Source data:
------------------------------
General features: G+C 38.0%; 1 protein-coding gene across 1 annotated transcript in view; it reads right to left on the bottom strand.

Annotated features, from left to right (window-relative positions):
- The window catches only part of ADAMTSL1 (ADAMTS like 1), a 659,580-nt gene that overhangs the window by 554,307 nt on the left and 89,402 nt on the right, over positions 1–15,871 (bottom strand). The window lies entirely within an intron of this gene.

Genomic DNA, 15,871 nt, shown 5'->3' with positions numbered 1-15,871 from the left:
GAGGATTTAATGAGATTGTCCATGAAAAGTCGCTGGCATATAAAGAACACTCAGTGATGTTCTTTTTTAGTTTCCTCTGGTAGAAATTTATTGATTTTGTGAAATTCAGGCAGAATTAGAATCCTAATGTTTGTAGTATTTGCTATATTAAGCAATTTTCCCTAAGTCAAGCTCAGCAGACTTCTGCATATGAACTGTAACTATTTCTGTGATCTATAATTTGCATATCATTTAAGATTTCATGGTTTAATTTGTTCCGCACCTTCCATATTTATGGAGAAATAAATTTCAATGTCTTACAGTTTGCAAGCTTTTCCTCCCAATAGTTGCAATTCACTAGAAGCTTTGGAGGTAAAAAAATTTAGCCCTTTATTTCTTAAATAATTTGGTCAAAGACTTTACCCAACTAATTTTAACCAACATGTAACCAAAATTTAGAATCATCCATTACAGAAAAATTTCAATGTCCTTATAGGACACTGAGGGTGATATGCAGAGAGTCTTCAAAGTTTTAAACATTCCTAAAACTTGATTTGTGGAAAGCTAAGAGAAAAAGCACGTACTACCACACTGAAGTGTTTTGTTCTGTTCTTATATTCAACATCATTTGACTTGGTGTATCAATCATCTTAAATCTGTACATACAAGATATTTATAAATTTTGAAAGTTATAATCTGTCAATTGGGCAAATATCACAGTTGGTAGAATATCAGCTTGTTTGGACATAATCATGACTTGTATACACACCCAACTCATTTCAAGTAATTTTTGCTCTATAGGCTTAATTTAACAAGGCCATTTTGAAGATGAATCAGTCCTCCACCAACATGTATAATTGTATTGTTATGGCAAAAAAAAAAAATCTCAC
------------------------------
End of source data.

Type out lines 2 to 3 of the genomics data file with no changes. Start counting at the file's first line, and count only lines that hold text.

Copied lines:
Annotated features, from left to right (window-relative positions):
- The window catches only part of ADAMTSL1 (ADAMTS like 1), a 659,580-nt gene that overhangs the window by 554,307 nt on the left and 89,402 nt on the right, over positions 1–15,871 (bottom strand). The window lies entirely within an intron of this gene.